• #6Things That Happened in Health Policy This Week

    6 Things That Happened in Health Policy This Week is produced by a mix of research assistants from the Healthcare Quality & Outcomes (HQO) Initiative at the Harvard T.H. Chan School of Public Health. In each edition we feature a variety of news articles, reports, and studies focused on U.S. health policy and health services research. This week’s edition includes contributions from Zoe Lyon (@zoemarklyon), Yevgeniy Feyman (@YFeyman), Rajkumar Pammal (@rspammal), and Anthony Moccia (@Anthony_Moccia).

    Modern Healthcare: CMS finalizes changes to ACO cost targets

    • CMS has finalized changes to how it evaluates whether or not Medicare ACOs are saving money
    • This change comes in response to persistent complaints that the program was unfair for efficient providers because they had to compete against their own past performance, rather than being compared to other providers in the region
    • CMS’ new methodology adjusts cost benchmarks based on regional rather than national spending data
    • The changes are also intended to encourage ACO participants to transition to the program’s more aggressive tracks
      • The majority of the 434 ACOs currently earn bonuses for meeting cost and quality targets without risking penalties if they fall short
      • The new rule will give ACOs the option of extending their agreement for a year before taking on financial risk
    • The new rule also sets time limits and establishes criteria for ACOs to appeal penalties or bonuses
    • CMS will phase in the new methodology for ACOs entering contract periods beginning on or after Jan. 1, 2017
      • CMS denied a request from several provider organizations to allow ACOs that entered the program in 2013 to take advantage of the new benchmarking earlier; these ACOs will have to wait until they enter a new agreement in 2019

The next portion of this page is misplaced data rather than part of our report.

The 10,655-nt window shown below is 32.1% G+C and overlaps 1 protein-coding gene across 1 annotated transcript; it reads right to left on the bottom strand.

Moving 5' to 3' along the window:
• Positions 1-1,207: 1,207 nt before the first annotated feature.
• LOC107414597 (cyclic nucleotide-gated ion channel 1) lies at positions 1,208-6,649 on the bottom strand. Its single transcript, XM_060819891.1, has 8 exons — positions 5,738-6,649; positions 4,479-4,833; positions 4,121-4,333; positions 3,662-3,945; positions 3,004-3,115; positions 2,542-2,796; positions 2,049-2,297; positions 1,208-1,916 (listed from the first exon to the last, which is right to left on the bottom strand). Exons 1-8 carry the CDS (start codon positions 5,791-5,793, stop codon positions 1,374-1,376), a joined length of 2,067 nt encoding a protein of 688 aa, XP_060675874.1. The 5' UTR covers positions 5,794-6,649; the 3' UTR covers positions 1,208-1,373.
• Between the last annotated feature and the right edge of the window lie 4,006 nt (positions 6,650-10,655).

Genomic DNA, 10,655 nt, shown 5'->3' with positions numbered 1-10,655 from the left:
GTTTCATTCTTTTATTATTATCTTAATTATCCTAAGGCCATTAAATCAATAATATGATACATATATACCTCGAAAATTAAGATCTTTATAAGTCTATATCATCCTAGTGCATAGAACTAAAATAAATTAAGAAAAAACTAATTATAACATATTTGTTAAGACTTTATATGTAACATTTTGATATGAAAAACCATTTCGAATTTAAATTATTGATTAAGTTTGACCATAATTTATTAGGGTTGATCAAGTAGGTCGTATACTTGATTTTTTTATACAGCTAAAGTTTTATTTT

STAT: Vermont becomes first state to require drug makers to justify price hikes

    • Despite pharmaceutical industry opposition, Vermont’s Governor Shumlin signed into law a bill requiring some drug makers to justify price increases
      • State officials will identify 15 drugs with high expenditures and whose wholesale acquisition cost (WAC) – the list price – has increased by 50 percent or more over 5 years, or by 15 percent or more over 12 months
      • Companies will be required to submit a breakdown of factors involved in price increases, and each factor’s contribution to the increase
      • Results will be posted on a public website; violations carry a $10,000 penalty.
    • This comes on the heels of congressional inquiry into pricing practices by Valeant Pharmaceuticals and Turing Pharmaceuticals
      • Recently, a similar bill was approved by California’s state Senate
    • Governor Shumlin has said in a statement that this is “about accountability,” referencing Turing CEO Martin Shkreli’s refusal to answer any questions in a congressional hearing
    • John LaMattina, former head of R&D at Pfizer has noted that this may have the opposite effect, causing companies to set list prices even higher

    New York Times: Congress Will Work on a $1.1 Billion Measure to Fight Zika, McConnell Says

    • On Wednesday, Senate Majority Leader Mitch McConnell (R-KY) said that House and Senate negotiators will work to provide $1.1 billion in funding to fight the Zika virus